Spoilers follow ...
- Venus in Fur review by NP
This is an immersive exercise in minimalism. There are only two actors throughout, and the only location is an abandoned theatre. The building is battered by an ongoing storm outside, which adds a layer of safe seclusion from the interference from the outside world.
Many interesting themes are present – perceptions, a man’s view of a what a woman is (and vice versa); the current fixation with trivialising everything and reducing it to a handful of ‘current’ reasons/demands to take offence, erotic manipulation and empowerment, and latterly, obsession …
Emmanuelle Seigner plays Vanda Jourdain, and Mathieu Amalric plays Thomas Novacheck. He is the director/adaptor of a play, and she is the ‘stupid c***’ who needs a job and persuades him she would be perfect for the lead role. At first, he understandably thinks she is a lunatic – eccentric certainly, confident but very scatty. And yet she insists he hear her read for the role. Instantly, her performance and personality win through and she becomes the dominant character. As she excels, Thomas diminishes. Even Roman Polanski’s direction visually elevates Vanda to tower over the director (Seigner is Polanski’s wife).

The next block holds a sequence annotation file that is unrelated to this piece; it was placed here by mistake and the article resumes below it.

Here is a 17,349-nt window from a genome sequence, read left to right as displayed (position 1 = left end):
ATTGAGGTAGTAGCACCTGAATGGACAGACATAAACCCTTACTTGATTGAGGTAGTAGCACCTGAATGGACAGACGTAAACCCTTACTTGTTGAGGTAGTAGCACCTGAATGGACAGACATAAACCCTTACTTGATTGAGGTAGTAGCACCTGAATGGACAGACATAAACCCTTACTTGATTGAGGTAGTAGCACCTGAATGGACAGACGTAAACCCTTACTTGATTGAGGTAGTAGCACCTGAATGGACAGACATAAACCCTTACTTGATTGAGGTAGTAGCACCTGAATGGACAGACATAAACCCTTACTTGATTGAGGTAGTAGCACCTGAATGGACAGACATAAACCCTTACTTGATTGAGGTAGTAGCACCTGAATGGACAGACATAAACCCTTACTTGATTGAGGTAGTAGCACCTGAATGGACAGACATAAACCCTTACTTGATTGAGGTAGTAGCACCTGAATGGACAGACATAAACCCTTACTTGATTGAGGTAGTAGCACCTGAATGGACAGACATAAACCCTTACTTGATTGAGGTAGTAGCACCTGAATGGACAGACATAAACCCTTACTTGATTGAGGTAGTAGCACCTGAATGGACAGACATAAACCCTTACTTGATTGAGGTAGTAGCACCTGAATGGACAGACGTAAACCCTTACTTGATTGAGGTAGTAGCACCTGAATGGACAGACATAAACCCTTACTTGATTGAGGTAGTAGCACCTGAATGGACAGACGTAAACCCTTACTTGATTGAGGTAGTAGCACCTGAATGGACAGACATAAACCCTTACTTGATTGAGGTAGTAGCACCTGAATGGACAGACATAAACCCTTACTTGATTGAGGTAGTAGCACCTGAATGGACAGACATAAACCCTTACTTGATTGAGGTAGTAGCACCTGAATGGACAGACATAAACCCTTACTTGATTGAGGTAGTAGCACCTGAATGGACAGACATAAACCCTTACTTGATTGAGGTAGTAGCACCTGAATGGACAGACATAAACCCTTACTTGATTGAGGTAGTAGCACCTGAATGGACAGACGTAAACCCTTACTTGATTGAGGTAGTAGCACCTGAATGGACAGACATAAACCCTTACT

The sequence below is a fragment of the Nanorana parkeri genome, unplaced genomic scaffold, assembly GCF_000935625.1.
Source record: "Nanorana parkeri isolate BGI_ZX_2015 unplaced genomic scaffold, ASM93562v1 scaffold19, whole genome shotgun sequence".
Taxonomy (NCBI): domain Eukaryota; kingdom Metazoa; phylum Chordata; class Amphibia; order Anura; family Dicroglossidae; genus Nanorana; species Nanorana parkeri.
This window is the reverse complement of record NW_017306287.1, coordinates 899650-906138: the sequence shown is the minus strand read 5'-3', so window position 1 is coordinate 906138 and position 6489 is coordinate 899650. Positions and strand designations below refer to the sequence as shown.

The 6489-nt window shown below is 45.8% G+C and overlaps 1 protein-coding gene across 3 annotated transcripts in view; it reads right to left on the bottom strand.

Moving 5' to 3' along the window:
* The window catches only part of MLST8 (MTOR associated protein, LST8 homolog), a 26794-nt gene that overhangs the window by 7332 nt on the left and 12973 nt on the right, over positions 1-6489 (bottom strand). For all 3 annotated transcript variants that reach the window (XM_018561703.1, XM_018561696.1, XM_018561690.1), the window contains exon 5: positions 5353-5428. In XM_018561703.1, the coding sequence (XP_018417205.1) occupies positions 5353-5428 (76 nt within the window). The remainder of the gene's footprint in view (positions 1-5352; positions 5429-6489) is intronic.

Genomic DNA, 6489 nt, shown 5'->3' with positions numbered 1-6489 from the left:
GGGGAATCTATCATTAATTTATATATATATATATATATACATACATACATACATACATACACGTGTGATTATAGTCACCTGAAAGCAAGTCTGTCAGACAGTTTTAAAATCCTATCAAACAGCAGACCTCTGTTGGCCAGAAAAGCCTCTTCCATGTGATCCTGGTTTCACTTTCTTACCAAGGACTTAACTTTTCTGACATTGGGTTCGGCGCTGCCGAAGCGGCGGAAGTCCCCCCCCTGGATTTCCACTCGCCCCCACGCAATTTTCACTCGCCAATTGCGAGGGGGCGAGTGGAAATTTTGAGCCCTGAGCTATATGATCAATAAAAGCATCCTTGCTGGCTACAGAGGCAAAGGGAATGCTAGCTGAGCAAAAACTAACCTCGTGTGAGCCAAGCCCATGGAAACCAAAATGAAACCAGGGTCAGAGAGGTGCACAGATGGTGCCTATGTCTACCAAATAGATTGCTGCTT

The only interruption into this burgeoning relationship is from the unseen Marie-Cecile, Thomas’s fiancée, who phones him asking when he will be coming home. This pin-prick in an otherwise weirdly evocative world-building seems to prevent, or at least delay, the main pair’s total immersion in each other. As to who Vanda actually is – well, she seems to be a lot more than just a struggling actress, but her true nature remains oblique.
The movie is based on the play "Venus in Fur" by David Ives, and moves the location from New York to Paris. The themes of domination are taken to frightening and, it seems, unresolved extremes. Whilst difficult to pinpoint the ultimate intent, ‘Venus in Fur’ is fascinating, the immersive nature of its narrative transcending the subtitles from its French origins.
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